Hearing Loss And Mental Acuity, What is The Connection?

Woman having difficulty concentrating because of hearing loss.

“Mental acuity” is a term that gets frequently tossed around in context with aging. Most health care or psychology experts call it sharpness of the mind in layman’s terms, But the measurement of mental acuity takes into consideration several aspects. Memory, concentration and the ability to understand and comprehend are just some of the areas that can play a role in a person’s mental acuity.

Mind-altering ailments like dementia are usually thought of as the cause of a decrease in mental acuity, but loss of hearing has also been consistently linked as another major factor in cognitive decline.

The Relationship Between Dementia And Your Hearing

In fact, one study conducted by Johns Hopkins University discover a connection between dementia, a reduction in cognitive ability, and hearing loss. Through a study of 2,000 people age 75-84 during a six-year span, researchers found that individuals who had loss of hearing had a 30 to 40 percent faster decrease in mental function than those who had normal hearing.

Memory and focus were two of the areas highlighted by the study in which researchers noted a reduction in cognitive abilities. One Johns Hopkins professor advised against downplaying the relevance of hearing loss just because it’s regarded as a normal part of aging.

Memory Loss is Not The Only Worry With Hearing Impairment

In another study, the same researchers discovered that a case of impaired hearing could not only quicken the process of mental decline, but is more likely to lead to stress, depression or periods of unhappiness. Hospitalization and injury from a fall were also found to be more likely in this study’s participants.

A study of 600 older adults in 2011 concluded that participants who didn’t suffer from hearing loss were not as likely to develop dementia than those who did have hearing loss. And an even more revealing statistic from this study was that the likelihood of someone developing a mind-weakening condition and loss of hearing had a direct relationship. Participants with more severe loss of hearing were as much as five times more likely to suffer symptoms of dementia.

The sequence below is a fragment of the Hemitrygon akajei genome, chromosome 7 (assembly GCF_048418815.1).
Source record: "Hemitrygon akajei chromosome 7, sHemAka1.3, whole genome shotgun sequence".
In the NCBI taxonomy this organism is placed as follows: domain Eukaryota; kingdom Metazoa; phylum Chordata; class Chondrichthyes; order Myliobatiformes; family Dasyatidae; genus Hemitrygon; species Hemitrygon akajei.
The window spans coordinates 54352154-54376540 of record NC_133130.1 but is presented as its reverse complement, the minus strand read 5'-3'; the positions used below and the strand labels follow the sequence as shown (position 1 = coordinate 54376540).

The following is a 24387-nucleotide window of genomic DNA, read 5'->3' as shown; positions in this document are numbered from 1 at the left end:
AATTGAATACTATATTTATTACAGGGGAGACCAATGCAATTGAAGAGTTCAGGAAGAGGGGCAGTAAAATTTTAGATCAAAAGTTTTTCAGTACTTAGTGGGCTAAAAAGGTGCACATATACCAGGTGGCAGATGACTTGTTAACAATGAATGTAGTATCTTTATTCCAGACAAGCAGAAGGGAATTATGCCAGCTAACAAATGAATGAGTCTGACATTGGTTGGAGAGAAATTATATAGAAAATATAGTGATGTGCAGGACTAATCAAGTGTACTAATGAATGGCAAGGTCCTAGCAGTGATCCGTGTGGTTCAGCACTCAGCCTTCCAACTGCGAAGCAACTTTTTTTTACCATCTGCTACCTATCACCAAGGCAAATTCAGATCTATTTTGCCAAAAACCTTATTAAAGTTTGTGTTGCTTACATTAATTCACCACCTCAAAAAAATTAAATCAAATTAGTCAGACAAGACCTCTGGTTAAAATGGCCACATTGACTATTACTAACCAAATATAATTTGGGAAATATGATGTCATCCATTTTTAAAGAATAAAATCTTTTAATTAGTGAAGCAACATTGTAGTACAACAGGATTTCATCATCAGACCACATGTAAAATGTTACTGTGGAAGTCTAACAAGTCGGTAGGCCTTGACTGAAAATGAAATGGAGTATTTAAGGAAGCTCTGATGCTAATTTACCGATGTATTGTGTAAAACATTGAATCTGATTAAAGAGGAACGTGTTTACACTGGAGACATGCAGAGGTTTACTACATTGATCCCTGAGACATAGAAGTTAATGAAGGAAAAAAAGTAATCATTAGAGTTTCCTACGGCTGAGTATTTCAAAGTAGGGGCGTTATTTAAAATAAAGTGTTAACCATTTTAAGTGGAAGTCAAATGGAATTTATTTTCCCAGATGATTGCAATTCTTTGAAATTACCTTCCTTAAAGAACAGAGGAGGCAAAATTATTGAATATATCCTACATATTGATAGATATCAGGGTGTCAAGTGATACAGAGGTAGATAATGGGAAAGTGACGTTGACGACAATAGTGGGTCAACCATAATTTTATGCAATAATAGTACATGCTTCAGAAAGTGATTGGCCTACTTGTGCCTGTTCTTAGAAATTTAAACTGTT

But the work undertaken by researchers at Johns Hopkins is scarcely the first to stake a claim for the connection between loss of hearing and a lack of mental aptitude.

A Link Between Mental Decline And Loss of Hearing is Backed by International Research

Published in 2014, a University of Utah study of 4,400 seniors discovered similar findings in that individuals with hearing impairments developed dementia more frequently and sooner than those with normal hearing.

One study in Italy took it a step further and looked at age related hearing loss by examining two separate causes. Through the examination of peripheral and central hearing loss, researchers determined that individuals with central hearing loss had a higher probability of having a mild cognitive disability than those with normal hearing or peripheral hearing loss. People who have central hearing loss, which is caused by an inability to process sound, usually struggle to comprehend the words they can hear.

Scores on cognitive tests involving memory and thought were lower in those people who also had low scores in speech and comprehension, according to the Italian study.

Although the exact reason for the connection between hearing loss and mental impairment is still not known, researchers are confident in the connection.

The Way Loss of Hearing Can Impact Mental Acuity

However, researchers involved with the study in Italy do have a theory that revolves around the brain’s temporal cortex. When talking about that potential cause, the study’s lead researcher highlighted the importance of the brain’s superior temporal gyrus situated above the ear, these ridges on the cerebral cortex are involved in the recognition of speech and words.

The theory suggests that age-related changes in the primary auditory cortex, which functions as a receiver of information before processing, along with associated modifications to the memory areas of the temporal cortex, could be the beginning of a loss of neurons in the brain.

If You Have Loss of Hearing, What Should You do?

The Italians believe this type of mild cognitive impairment is related to a pre-clinical stage of dementia. It should definitely be taken seriously despite the pre-clinical diagnosis. And the number of Us citizens who may be in danger is staggering.

Out of all people, two of three over the age of 75 have lost some ability to hear, with a total of 48 million Americans suffering from what is regarded as significant loss of hearing. Hearing loss even impacts 14 percent of people between the ages of 45 and 64.

Hearing aids can offer a considerable improvement in hearing function mitigating risks for most people and that’s the good news. This is according to that lead author of the Italian research.
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